COMMEDIA DIVINO E PROFANO: OR, SCOURGE OF THE DOOM PIES!, Tripaway Theatre, at TinFish Theatre. It’s not surprising that the once transgressive form of commedia dell’arte has now been mostly relegated to college classrooms and historical re-creation societies. Even when stripped down, commedia involves unparalleled challenges, requiring performers to be lightning quick, razor sharp, and physically agile in a multidimensional style of improvisation that isn’t the norm on this city’s improv stages.
Tripaway–a company known mainly for its off-kilter, unorthodox Shakespeare adaptations–has obviously channeled its anarchic spirit and madcap energy into this commedia update. The first act of Commedia Divino e Profano, an original fable about people in a small town who join together to save the world from impending destruction, is performed in traditional style. And the five cast members prove themselves adept at the intricacies of commedia performance: their improvisation within the structured script is fluid, and their execution of the slapstick-style gags is nearly flawless. Even in their capable hands, however, the play’s first act lacks vitality and spirit.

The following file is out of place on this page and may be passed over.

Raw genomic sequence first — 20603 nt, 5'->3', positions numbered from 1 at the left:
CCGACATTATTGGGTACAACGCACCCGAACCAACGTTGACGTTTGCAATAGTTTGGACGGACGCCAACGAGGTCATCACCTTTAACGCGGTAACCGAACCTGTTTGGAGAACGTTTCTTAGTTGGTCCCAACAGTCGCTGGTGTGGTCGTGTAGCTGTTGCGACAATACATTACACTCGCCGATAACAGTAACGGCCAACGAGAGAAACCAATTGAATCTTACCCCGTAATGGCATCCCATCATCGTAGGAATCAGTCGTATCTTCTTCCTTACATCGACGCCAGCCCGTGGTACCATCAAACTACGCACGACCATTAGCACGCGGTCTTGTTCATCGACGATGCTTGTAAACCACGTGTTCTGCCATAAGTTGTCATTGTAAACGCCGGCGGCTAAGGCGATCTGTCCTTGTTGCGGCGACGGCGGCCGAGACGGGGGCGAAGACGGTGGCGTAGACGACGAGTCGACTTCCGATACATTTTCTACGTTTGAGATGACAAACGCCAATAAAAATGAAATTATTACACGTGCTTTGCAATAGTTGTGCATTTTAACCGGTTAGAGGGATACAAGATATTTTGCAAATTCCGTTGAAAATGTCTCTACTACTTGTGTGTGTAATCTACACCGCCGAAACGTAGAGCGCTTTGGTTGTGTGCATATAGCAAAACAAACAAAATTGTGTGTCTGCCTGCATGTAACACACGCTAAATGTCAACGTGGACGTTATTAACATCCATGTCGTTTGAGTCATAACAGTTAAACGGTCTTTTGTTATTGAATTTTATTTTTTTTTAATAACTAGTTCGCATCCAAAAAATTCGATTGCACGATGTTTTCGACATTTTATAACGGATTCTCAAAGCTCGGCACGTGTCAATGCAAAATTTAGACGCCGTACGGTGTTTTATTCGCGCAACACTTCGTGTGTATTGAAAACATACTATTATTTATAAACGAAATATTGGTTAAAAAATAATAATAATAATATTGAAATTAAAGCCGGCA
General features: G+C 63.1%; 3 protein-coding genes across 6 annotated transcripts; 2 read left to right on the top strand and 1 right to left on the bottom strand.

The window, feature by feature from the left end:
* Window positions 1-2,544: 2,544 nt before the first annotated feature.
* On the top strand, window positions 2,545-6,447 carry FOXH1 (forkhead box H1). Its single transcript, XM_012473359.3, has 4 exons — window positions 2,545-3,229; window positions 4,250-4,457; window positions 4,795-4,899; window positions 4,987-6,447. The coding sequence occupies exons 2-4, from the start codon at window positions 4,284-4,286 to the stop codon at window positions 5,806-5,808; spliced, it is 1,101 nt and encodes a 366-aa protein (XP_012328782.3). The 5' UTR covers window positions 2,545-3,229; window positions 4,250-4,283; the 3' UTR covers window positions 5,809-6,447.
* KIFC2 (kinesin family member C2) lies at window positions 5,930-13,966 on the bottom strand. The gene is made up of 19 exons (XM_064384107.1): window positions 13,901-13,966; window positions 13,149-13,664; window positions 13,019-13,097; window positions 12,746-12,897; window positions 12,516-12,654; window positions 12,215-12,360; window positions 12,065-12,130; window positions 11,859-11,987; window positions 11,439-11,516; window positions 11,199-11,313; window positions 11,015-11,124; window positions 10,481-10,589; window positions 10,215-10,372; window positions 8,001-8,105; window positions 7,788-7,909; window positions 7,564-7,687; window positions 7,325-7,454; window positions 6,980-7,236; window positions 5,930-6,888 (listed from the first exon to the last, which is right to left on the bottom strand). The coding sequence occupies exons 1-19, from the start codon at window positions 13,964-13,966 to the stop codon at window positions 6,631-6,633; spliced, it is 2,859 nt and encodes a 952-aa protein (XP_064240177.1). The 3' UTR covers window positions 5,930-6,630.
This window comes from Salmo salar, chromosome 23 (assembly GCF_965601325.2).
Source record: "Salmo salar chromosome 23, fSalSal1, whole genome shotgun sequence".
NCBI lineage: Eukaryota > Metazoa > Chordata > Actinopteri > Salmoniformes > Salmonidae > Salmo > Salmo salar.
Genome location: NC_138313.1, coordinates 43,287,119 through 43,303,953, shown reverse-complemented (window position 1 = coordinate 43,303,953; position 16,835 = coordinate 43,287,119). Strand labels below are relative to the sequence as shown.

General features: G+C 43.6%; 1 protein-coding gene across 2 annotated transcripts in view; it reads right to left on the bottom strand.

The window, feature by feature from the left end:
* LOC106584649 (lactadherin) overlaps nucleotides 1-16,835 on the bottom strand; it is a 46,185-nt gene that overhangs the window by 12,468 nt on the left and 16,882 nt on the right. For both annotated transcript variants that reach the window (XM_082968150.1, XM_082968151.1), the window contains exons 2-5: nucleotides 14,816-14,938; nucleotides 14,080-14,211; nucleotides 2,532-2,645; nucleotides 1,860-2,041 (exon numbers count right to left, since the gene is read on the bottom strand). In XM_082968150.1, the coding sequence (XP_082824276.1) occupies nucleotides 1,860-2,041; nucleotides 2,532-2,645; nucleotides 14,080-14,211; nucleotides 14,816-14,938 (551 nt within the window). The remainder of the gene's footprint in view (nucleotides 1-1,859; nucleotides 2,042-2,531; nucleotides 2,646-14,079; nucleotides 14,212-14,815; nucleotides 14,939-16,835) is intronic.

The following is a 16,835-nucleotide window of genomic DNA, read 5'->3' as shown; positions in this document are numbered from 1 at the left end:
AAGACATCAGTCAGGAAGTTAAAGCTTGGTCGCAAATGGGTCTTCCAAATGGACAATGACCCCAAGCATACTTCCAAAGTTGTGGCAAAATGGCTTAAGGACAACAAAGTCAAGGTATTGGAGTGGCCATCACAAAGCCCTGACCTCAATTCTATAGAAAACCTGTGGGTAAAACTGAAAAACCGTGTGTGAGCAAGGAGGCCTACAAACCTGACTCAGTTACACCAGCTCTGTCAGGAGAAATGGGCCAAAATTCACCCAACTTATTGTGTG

But the inventive second act, which reinterprets the play’s stock characters and events for the present day, is as decisive a statement of the continued relevance of commedia dell’arte as can be imagined. Unfortunately, one can only get to that sense after enduring the languid, stolid first act. Still, that’s a small price to pay for such a grand epiphany. –Nick Green